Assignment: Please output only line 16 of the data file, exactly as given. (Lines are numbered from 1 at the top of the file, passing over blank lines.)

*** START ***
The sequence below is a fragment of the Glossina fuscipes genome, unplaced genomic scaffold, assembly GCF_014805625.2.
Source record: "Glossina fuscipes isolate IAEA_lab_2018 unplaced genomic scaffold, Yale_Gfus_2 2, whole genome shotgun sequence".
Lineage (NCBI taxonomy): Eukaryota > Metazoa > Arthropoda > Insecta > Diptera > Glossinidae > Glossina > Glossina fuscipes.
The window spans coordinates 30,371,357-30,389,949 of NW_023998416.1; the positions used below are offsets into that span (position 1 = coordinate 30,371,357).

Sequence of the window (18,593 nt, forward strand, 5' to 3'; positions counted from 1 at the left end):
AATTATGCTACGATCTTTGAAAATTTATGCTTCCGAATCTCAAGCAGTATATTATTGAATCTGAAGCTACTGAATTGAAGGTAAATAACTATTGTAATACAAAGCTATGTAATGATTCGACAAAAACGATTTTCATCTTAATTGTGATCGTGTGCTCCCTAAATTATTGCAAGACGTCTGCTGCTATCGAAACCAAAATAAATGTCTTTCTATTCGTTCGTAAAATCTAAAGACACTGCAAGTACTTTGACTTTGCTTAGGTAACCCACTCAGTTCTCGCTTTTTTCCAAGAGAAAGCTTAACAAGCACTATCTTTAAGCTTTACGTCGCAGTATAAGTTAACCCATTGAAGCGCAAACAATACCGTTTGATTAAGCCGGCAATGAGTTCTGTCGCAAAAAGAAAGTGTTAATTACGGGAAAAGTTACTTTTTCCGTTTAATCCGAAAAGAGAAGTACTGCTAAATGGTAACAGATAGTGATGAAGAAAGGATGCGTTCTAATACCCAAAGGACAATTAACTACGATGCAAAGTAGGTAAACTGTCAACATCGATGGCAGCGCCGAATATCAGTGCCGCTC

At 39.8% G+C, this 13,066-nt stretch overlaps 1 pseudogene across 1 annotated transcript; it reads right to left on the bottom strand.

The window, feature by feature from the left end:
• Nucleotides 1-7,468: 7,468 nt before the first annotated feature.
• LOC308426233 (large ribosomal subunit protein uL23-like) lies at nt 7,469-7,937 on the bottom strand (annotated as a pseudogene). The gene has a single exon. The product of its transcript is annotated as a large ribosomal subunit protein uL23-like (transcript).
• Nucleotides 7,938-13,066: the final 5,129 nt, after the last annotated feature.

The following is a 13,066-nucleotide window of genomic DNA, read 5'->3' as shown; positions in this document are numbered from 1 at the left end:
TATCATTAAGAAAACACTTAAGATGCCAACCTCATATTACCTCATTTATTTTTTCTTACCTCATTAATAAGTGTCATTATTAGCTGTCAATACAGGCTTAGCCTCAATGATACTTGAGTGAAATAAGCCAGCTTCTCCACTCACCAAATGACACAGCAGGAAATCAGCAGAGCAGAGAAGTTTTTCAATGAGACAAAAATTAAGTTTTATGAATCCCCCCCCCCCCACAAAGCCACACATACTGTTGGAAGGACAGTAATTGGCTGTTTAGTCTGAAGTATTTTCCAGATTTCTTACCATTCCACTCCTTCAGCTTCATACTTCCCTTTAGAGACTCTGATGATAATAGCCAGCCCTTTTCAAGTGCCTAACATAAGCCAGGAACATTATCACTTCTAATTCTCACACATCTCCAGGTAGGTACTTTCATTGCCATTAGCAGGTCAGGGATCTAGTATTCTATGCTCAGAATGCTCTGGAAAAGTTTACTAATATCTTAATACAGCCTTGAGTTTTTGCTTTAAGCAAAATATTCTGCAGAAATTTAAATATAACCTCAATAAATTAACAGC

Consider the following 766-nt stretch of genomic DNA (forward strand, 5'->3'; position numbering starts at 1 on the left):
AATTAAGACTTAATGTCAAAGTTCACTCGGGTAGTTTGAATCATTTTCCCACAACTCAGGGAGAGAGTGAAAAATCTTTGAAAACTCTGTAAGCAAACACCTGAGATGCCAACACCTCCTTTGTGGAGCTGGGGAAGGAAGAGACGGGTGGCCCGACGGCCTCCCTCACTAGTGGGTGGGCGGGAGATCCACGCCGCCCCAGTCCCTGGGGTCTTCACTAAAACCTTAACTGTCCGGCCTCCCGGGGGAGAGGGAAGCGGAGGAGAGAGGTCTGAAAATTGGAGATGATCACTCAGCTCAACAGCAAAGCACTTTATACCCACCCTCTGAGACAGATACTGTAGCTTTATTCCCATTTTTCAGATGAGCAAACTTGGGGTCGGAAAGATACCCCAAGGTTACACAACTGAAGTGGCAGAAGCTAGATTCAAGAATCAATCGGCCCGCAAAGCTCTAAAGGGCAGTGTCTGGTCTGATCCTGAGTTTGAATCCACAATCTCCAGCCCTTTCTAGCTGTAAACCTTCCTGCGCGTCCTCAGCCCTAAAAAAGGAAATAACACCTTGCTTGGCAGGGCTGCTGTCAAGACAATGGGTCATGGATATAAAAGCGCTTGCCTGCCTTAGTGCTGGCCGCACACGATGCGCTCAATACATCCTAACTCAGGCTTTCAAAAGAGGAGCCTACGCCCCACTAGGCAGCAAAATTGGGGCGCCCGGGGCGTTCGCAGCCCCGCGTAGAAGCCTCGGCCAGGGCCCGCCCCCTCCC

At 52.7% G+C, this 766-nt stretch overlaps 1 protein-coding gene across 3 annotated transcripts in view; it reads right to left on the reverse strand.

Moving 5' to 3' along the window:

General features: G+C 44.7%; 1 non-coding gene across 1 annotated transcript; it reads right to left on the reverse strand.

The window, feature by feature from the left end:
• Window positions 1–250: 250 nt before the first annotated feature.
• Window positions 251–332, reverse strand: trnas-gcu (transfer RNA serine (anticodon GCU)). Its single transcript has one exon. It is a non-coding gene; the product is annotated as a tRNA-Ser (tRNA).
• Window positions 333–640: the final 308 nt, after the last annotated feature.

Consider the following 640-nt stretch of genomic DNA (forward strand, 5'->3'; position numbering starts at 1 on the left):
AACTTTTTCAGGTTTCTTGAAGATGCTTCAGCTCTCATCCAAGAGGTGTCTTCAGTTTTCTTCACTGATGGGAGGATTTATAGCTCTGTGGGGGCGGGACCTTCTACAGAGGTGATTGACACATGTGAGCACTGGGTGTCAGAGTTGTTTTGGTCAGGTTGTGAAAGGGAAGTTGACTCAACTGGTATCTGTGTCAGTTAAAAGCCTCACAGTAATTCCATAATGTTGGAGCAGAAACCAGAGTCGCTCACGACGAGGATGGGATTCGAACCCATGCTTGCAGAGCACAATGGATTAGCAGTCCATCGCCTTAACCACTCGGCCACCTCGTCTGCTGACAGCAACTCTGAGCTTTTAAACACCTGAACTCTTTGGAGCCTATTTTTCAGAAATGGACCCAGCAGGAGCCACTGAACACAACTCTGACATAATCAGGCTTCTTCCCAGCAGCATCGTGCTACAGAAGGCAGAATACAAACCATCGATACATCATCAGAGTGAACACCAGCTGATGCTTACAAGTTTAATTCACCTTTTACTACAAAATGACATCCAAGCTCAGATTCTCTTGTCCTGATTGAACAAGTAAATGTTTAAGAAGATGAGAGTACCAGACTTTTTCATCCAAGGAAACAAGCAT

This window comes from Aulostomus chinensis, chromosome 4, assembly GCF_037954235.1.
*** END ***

At 52.7% G+C, this 766-nt stretch overlaps 1 protein-coding gene across 3 annotated transcripts in view; it reads right to left on the reverse strand.